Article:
Reality operates under very different principles in the enigmatic field of quantum physics than it does in the classical world. Anything from the fanciful to the strangely commonplace can occur in this quantum environment. Recently, while as a completely theoretical experiment, physicists dabbled in the fascinating realm of “time travel” utilizing quantum entanglement.
It is important to note that there has never been any true time travel by any quantum particle. This particular research is known to physicists as a Gedankenexperiment, a word coined by Albert Einstein to refer to theoretical investigations carried out in place of actual experiments.
When investigating the limits of physics, these kinds of thought experiments come in quite handy, particularly when dealing with situations in which particles are traveling at the speed of light.
In this study, the fascinating concept of closed timelike curves (CTCs)—a hypothetical road that travels backward in time—is explored. In spacetime, CTCs basically trace the worldline of a particle’s existence in reverse.
Notably, prominent physicist Stephen Hawking conjectured in his 1992 “Chronology protection conjecture” that time travel is impossible because closed timelike curves cannot exist according to the rules of physics. However, a recent study reveals that quantum-teleportation circuits can be used to imitate CTCs probabilistically.
The Gedankenexperiment conducted by the researchers goes as follows: Researchers apply quantum interactions to photonic probes to obtain quantifiable results. By using these results, they may practically apply hindsight to the experiment and decide what input would have produced an ideal outcome in the past.
But since the outcomes are the product of quantum processes, the researchers can use quantum entanglement to change the quantum probe’s values and improve the result even after the procedure is finished.
The group gave evidence that “probabilistically improving one’s past choice” would be feasible. Though intriguing, this idea hasn’t been implemented yet. According to their research, there would be a 75% failure rate and an apparent time travel effect that happened once every four times. The team suggests sending a lot of entangled photons and employing a filter to make sure that photons with corrected information pass through while eliminating the out-of-date particles in order to address this high failure rate.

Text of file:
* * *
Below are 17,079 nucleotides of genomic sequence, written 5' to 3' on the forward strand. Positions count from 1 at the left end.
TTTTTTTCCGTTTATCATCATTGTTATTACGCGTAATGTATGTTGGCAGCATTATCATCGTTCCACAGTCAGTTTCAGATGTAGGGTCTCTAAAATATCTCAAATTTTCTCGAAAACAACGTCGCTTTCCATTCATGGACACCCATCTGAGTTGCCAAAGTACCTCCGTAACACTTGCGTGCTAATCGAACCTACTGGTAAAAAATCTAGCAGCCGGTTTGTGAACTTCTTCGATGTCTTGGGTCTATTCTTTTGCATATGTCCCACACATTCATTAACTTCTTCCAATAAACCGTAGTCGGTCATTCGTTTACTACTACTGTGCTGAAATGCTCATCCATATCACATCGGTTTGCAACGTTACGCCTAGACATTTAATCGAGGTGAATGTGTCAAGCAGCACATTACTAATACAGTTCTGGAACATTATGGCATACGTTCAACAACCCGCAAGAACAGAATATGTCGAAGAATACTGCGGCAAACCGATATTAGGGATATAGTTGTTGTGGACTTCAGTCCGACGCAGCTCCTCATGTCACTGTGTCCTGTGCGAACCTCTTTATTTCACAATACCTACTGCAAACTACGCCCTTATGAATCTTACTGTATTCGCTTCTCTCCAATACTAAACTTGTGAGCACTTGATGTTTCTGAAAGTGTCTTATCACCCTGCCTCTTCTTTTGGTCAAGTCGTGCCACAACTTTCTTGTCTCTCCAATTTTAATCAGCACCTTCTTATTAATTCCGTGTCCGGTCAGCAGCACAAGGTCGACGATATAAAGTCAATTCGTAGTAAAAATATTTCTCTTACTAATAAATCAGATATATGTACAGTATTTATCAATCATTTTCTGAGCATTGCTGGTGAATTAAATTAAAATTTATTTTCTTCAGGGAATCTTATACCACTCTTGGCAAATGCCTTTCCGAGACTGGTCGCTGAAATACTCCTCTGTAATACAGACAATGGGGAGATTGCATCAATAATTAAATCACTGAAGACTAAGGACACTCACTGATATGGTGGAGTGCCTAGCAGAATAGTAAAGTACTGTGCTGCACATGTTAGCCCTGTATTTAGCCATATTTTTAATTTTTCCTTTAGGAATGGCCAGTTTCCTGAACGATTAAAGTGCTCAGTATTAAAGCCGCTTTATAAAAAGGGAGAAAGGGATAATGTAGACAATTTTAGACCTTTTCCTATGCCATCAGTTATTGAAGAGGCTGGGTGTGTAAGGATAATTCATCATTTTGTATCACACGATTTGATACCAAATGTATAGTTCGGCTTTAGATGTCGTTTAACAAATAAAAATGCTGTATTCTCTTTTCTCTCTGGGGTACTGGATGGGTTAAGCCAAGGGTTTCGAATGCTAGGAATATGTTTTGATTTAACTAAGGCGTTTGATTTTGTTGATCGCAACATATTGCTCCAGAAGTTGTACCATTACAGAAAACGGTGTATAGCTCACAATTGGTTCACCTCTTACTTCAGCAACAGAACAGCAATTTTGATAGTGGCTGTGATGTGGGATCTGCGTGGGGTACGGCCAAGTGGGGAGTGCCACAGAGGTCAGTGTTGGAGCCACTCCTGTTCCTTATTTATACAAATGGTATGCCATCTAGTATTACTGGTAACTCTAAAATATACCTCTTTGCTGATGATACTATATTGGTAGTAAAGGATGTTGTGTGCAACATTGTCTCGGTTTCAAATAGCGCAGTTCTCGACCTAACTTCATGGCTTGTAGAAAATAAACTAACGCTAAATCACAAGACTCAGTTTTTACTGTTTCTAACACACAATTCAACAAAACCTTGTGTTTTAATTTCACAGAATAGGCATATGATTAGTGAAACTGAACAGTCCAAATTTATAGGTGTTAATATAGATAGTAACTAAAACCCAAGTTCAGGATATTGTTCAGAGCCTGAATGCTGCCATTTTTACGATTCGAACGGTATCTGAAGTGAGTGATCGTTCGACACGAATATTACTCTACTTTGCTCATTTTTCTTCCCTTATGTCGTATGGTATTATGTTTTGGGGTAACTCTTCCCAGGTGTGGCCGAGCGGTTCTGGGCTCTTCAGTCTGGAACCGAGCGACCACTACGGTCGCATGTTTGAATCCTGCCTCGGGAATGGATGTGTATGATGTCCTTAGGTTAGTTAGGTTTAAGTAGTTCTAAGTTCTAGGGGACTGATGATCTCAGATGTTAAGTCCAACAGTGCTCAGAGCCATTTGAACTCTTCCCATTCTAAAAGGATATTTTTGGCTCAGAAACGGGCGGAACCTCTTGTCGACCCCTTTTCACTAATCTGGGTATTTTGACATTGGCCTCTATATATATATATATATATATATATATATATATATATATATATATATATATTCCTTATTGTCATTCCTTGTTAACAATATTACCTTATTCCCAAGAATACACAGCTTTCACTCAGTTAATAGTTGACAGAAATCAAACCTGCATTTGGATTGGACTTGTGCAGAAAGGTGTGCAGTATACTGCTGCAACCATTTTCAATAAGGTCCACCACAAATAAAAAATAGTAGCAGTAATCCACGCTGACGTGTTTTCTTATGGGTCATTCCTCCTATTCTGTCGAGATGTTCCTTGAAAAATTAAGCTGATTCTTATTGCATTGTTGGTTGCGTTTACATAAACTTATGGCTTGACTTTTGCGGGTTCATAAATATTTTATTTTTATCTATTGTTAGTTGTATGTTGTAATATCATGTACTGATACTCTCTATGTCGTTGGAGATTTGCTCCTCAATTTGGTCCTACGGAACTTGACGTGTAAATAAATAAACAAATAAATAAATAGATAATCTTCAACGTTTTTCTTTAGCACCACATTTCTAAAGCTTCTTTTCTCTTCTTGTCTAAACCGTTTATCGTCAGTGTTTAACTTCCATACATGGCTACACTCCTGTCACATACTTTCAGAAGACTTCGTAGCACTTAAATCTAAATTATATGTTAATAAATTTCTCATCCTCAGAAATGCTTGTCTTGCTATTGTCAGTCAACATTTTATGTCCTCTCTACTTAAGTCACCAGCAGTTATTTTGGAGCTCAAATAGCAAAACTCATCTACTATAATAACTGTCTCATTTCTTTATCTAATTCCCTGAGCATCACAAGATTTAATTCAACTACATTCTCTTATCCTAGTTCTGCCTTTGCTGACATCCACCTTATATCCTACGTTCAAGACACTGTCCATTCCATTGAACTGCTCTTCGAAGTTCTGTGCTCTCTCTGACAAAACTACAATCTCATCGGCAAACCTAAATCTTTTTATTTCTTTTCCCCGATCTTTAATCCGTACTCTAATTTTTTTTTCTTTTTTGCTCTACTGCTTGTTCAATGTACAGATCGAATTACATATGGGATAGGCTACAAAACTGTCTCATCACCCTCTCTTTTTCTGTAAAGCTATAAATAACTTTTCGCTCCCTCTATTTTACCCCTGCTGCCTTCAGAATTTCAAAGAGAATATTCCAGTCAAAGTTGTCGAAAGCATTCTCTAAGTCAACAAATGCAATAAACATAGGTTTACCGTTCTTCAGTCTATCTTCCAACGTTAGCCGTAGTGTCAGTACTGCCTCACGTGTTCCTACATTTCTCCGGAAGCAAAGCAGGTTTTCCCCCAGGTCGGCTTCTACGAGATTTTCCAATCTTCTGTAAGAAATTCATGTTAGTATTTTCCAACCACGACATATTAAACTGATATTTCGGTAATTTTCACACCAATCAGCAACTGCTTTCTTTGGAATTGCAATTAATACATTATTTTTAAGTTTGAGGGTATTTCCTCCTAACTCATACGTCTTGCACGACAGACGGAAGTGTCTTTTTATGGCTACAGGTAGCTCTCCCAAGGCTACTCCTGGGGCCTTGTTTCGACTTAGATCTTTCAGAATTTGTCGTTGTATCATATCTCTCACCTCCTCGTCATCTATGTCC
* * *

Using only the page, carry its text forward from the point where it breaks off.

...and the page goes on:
Lead author of the study David Arvidsson-Shukur, a quantum physicist at the University of Cambridge, pointed out that the experiment seemed intractable under standard physics, which traces the traditional arrow of time. Still, it appears that quantum entanglement can produce situations that resemble time travel.
Different from macroscopic occurrences, the unusual behaviors of quantum particles offer physicists an invaluable tool for exploring the essence of our existence. One such facet of quantum physics that has fascinated scientists for a long time is quantum entanglement, which defines the interdependence of attributes between two or more quantum particles.
By using quantum entanglement, “effective time travel” has recently been explored as a way to study time-related ideas without going too far outside the bounds of the universe’s laws and restrictions.
Co-author of the paper Nicole Yunger Halpern is a physicist at the University of Maryland in College Park and the National Institute of Standards and Technology. She said, “We don’t know if closed timelike curves exist in reality.” The existence of CTCs is permitted by the known laws of physics, but these laws are not comprehensive; most obviously, we lack a theory of quantum gravity. The work demonstrates how entanglement can mimic real closed timelike curves, providing new insight into the complexities of quantum mechanics even though their existence is still unknown.
Essentially, the goal of this research is to push the frontiers of our knowledge of the universe by using the special qualities of the quantum realm, rather than worrying about whether time travel is feasible.